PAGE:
Camera makers know all about this too. It doesn’t actually matter how strong, well built or long lived a camera is, because “quality” is measured by the touch and feel of the body. Soft touch is great, but to hit the motherload you need to make it out of “metal”. Metal is absolute quality, because old cameras were metal. Of course, old cameras were brass, because engineering plastics weren’t available, but fancy alloy is also metal even when it’s the type of alloy that is brittle on impact and tends to crack. Manufacturers put a thin skin of alloy on a lens made of engineering grade plastics, and reviewers enthuse about the quality of the metal build and how it feels in the hand. Quality trumps fact, because how it feels is more important than any evidence that engineering plastics are stronger and have better thermal characteristics than old fashioned metal.
Finally, we come to the factor which probably has the most influence on many car buyers choices: brand. Or rather, brand image.
Car manufacturers spend huge amounts of time and money trying to create the right brand image. When Toyota identified that they wanted to enter the luxury car market in the 1980s, they also realised that they needed a new brand, and so created Lexus. The original Lexus LS400 was released onto the domestic and American markets first, because Toyota also identified that in some markets customers are more brand conscious than others. In fact, what they really identified was that in some markets there is more brand snobbery – Europeans have much more snobbery about prestige car brands than Americans, who were more receptive to a new car brand that was quieter, smoother and more refined than the long established European marques at half the price. Toyota also realised the importance of after-sales support in brand image, and when it was identified that the car had an issue with its lighting system, they sent an engineer to every owners home to fix it, valeted the car, and fill the tank with gas.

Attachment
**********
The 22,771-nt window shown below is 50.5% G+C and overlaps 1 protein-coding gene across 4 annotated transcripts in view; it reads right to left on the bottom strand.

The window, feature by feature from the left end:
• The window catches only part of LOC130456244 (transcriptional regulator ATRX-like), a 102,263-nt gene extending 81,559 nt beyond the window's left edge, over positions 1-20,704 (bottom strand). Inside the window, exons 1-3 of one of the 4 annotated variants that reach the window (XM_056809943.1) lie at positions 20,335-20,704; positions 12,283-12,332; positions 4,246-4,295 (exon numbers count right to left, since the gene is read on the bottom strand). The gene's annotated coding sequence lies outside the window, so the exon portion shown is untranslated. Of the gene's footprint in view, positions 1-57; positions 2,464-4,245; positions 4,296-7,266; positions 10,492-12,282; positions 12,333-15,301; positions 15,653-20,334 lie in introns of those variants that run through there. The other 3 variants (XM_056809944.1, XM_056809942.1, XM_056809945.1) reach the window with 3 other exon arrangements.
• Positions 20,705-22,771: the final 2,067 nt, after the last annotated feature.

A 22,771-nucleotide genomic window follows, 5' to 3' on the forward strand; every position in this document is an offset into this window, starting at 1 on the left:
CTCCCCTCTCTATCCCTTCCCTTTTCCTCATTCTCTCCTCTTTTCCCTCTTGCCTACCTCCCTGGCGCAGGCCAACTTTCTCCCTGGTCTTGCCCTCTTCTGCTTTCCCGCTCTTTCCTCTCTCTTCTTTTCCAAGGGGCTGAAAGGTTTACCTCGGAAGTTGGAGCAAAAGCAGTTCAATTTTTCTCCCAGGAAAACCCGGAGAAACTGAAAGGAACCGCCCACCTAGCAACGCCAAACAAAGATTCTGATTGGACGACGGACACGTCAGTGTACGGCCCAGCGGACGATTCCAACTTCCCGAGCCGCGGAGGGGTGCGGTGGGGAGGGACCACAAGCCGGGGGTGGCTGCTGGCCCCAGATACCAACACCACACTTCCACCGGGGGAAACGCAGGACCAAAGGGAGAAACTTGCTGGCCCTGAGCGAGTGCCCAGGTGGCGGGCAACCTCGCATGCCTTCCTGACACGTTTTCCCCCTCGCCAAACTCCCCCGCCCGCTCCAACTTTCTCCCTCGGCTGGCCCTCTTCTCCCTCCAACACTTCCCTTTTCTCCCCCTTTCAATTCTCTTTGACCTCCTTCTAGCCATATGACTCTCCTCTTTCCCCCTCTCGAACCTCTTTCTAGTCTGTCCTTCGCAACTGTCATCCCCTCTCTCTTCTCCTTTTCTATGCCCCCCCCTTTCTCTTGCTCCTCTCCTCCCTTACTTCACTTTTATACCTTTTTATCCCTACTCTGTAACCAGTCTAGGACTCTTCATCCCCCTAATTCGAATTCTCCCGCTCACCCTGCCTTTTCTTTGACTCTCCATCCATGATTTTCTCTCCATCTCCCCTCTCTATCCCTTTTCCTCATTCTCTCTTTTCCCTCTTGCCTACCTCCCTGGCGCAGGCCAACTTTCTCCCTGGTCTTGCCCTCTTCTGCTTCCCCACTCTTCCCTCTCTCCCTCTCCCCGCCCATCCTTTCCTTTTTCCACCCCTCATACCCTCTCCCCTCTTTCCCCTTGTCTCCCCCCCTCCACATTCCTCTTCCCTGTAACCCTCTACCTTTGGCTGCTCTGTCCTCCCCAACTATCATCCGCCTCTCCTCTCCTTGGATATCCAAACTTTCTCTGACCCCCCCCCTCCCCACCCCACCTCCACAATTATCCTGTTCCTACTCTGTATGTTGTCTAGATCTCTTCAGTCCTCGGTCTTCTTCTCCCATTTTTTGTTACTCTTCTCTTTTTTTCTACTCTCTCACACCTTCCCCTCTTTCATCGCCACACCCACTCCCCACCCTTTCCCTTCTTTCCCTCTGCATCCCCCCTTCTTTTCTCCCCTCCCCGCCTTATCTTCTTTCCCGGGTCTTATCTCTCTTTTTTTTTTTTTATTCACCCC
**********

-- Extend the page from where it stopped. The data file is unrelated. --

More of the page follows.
Car buyers self-image, particularly at the “premium” end of the market, is just as significant and results in customers who choose car brands whose marketing appeals to their ego and their perceived social status. Who wants an uncool Vauxhall Cascada cabriolet when they can have a much more expensive Audi A4 cabriolet to flatter their ego, even though it may be worse in almost every way?
Camera buyers really aren’t that different, particularly higher up the market. Canon and Nikon both know this, and follow the same slow evolutionary approach to product development as the car makers, who often become stuck in a rut of brand-value sameness across generations of products made more to appeal to their customer base than to actually offer anything innovative. The dominant camera makers both want to be a safe pair of hands that buyers trust as a result of marketing and careful product placement. The other brands stake out their market segment with their own marketing and brand values, whether it is tradition, innovation, or performance. Loyal brand customers are often like evangelical zealots, with unshakeable belief in the superiority of their religious choice.